Doctors can buy happiness by buying time


While enjoying good incomes, physicians and other health care providers chronically suffer from a lack of time. Between scheduled clinical work and being on call, it is not uncommon to have only one full day off in seven. Not surprisingly, it is far too easy to spend that entire day just trying to keep your life afloat, catching up on mundane tasks for yourself and your family that fell by the wayside while you were at work.

The good news, however, is that new research published in the Proceedings of the National Academy of Sciences suggests that many professionals can increase their well being and happiness by using their income to buy back some of that lost time through the use of time-saving services such as housecleaners or online personal assistants.

Study authors Ashley Whillans and Elizabeth Dunn found that when people spend money on such services, happiness improves. Their findings suggest that “using money to buy time may reduce feelings of time pressure on a given day and [over time] provide a cumulative benefit by serving as a buffer against the deleterious effects of time pressure on overall life satisfaction.” This held true across multiple professions and income brackets.

This approach is good news for physicians, who as a group traditionally use their disposable income to purchase material goods. Splurging on a big purchase, such as a luxury car, can feel good and serve as a reward for having worked so hard. Similarly, providing and buying things for loved ones can temporarily assuage some of the guilt associated with not being present.

Research has consistently shown, however, that the perceived gains from such material purchases are short lived. Instead, buying back time and then using it to pursue meaningful and enriching activities is more likely to result in long-term gains in well-being. It is a better, and often far cheaper, use of that money.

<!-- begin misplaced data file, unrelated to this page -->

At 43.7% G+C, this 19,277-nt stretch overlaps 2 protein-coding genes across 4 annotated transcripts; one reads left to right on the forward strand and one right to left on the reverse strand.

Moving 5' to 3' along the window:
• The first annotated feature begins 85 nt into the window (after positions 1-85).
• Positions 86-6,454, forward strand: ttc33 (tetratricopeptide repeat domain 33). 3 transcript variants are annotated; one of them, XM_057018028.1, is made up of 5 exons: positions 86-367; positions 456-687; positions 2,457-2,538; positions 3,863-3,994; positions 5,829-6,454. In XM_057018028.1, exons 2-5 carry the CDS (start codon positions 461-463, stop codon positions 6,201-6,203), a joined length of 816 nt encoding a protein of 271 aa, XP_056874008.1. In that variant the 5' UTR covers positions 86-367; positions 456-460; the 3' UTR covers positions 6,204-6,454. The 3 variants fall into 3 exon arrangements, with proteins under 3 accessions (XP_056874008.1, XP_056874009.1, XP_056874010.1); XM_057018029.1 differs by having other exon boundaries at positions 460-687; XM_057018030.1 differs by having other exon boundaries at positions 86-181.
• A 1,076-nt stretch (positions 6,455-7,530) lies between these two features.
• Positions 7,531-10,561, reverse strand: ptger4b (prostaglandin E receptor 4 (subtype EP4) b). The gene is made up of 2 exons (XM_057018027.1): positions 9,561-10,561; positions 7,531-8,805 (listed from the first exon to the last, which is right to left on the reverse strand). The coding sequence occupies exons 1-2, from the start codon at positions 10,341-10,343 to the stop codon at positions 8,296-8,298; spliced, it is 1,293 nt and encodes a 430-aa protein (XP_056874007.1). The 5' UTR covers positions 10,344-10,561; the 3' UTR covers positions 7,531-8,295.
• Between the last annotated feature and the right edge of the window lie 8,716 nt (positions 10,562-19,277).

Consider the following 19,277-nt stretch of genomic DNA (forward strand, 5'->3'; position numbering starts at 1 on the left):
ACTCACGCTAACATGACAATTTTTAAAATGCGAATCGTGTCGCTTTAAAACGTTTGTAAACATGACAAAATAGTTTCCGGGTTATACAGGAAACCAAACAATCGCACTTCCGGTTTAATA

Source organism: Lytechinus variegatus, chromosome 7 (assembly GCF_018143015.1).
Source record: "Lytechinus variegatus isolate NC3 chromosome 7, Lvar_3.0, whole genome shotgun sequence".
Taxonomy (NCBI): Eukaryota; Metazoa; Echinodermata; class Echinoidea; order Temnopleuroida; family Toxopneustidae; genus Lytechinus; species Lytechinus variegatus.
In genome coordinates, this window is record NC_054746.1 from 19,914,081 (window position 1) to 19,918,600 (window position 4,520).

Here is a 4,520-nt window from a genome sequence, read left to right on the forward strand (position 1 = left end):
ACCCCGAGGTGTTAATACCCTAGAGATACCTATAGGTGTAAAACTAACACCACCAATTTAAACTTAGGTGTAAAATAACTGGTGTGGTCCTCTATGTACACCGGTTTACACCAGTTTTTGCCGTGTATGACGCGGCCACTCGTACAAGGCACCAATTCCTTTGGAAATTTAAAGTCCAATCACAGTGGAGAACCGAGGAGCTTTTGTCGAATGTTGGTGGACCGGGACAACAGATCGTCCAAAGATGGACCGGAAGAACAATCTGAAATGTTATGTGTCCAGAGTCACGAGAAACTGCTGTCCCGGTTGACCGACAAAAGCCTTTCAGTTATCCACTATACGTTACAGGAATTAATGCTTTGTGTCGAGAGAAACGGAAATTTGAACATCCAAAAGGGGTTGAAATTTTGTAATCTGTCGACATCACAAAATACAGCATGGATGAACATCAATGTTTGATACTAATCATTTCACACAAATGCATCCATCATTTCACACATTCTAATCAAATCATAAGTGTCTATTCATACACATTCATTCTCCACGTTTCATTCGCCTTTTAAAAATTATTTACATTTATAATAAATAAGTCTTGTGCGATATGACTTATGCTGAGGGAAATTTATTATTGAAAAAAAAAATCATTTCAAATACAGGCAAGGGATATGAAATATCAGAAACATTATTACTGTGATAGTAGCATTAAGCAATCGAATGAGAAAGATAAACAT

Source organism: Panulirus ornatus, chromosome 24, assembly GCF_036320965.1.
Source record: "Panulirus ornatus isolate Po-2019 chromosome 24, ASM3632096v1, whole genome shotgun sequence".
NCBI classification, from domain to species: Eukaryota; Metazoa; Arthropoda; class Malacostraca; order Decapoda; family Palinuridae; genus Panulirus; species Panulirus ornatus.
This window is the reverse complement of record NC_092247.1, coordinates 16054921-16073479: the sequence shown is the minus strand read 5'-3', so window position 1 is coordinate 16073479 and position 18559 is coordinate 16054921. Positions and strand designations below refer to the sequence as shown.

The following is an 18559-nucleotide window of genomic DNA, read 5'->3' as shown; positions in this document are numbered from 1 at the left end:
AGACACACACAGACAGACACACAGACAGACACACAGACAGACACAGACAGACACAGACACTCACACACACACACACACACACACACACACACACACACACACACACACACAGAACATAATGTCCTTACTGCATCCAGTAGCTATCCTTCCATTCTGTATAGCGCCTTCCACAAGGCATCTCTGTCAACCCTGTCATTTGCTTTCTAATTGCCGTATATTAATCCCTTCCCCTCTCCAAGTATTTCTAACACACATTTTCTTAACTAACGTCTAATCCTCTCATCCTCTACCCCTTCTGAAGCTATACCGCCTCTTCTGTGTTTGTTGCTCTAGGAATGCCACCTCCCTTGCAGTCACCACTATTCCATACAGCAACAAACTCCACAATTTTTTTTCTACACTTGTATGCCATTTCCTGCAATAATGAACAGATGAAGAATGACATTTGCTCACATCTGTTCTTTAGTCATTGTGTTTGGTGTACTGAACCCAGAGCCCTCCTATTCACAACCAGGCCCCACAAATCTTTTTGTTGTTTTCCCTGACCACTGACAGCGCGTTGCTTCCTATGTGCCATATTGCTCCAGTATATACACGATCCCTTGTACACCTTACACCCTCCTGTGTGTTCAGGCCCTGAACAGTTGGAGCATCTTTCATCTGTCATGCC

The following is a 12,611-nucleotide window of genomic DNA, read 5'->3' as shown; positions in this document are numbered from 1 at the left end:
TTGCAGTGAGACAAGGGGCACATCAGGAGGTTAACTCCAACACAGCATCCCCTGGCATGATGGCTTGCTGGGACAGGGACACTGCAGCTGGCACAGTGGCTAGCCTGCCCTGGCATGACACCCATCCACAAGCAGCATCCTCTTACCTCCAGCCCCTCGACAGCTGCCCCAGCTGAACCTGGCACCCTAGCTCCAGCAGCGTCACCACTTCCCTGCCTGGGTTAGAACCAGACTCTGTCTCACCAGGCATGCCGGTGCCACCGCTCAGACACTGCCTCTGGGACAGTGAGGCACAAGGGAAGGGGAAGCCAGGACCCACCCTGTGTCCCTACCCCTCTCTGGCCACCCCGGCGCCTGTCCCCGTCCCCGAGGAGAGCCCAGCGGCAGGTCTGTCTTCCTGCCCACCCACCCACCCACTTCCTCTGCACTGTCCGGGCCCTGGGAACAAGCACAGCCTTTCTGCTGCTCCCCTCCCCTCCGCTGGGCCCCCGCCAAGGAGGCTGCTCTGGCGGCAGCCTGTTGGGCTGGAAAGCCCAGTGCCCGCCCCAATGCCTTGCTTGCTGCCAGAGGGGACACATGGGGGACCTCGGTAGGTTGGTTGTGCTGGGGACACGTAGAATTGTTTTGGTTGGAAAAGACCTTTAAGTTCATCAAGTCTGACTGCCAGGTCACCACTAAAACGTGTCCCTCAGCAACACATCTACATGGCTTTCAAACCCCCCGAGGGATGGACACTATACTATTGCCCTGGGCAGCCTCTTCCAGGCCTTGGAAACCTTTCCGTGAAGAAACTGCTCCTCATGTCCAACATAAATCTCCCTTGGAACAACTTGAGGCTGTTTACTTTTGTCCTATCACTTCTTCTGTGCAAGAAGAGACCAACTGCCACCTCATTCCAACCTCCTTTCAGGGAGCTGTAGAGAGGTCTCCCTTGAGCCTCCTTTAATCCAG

The key to this strategy is to think both traditionally as well as outside the box. There are the obvious tasks that have been outsourced for decades, such as house cleaning, lawn care, or meal preparation. In my own physician coaching practice, it amazes me how many of my physician clients do not take full advantage of these classic opportunities to save time, particularly meal services. When your time is worth well over $100 to 200 an hour, how could you NOT pay another person far less than that to do the job better than you would do it yourself?

In the modern gig economy, however, the opportunities for time-saving go far beyond the traditional. Virtual assistants, errand running services, and increasing delivery options for all kinds of goods mean that you can outsource almost anything you can think of. Any mundane task that you have been putting off doing, or anything you dread doing every week, is ripe for paying someone else to do.

For 5 to 10 dollars an hour, virtual assistant companies such as Fancy Hands or Efficise allow you to delegate tasks such as appointment making, travel planning, basic internet research, and data entry. For example, one of my clients recently needed to research companies and make appointments for a roof repair. This would require her to use her precious time at night on the internet to make a list of companies to call, and then she would have to skip lunch for a few days, as the only time slow enough in her clinic for her to make a call during business hours was the 20 minutes she allotted herself for lunch.

Instead, she used a virtual assistant, who researched local roofers, chose three with the most consistently high reviews, used her calendar to schedule the appointments around her work schedule, populated the appointments on the calendar and sent her a summary. For about 15 dollars, my client saved herself hours of work, and got to eat lunch.

Tasks need not only be those that can be done virtually. You can hire local assistants to run those errands that can only be done in person. Need someone to queue in a line, such as the DMV? Want someone to do the Christmas shopping for nieces and nephews? Services such as TaskRabbit connect you with vetted locals to do these time consuming, in-person one-off tasks.

The biggest challenge that physicians can face when implementing this strategy is giving up some control. As doctors, we are hard-wired through medical training to do everything ourselves, to make sure it is done right. The idea of delegating can be daunting. I recommend my clients start with small tasks, to become comfortable with outsourcing while learning the strengths and limits of these services.

My clients who do take the plunge never look back. Even just regaining a couple of hours on your only day off can dramatically change your well-being. How different would you feel if you had a few more hours to spend quality time with other people, improve your health, or try a new hobby?

Ryan Bayley is a physician coach and can be reached at his self-titled site, Ryan Bayley, M.D.

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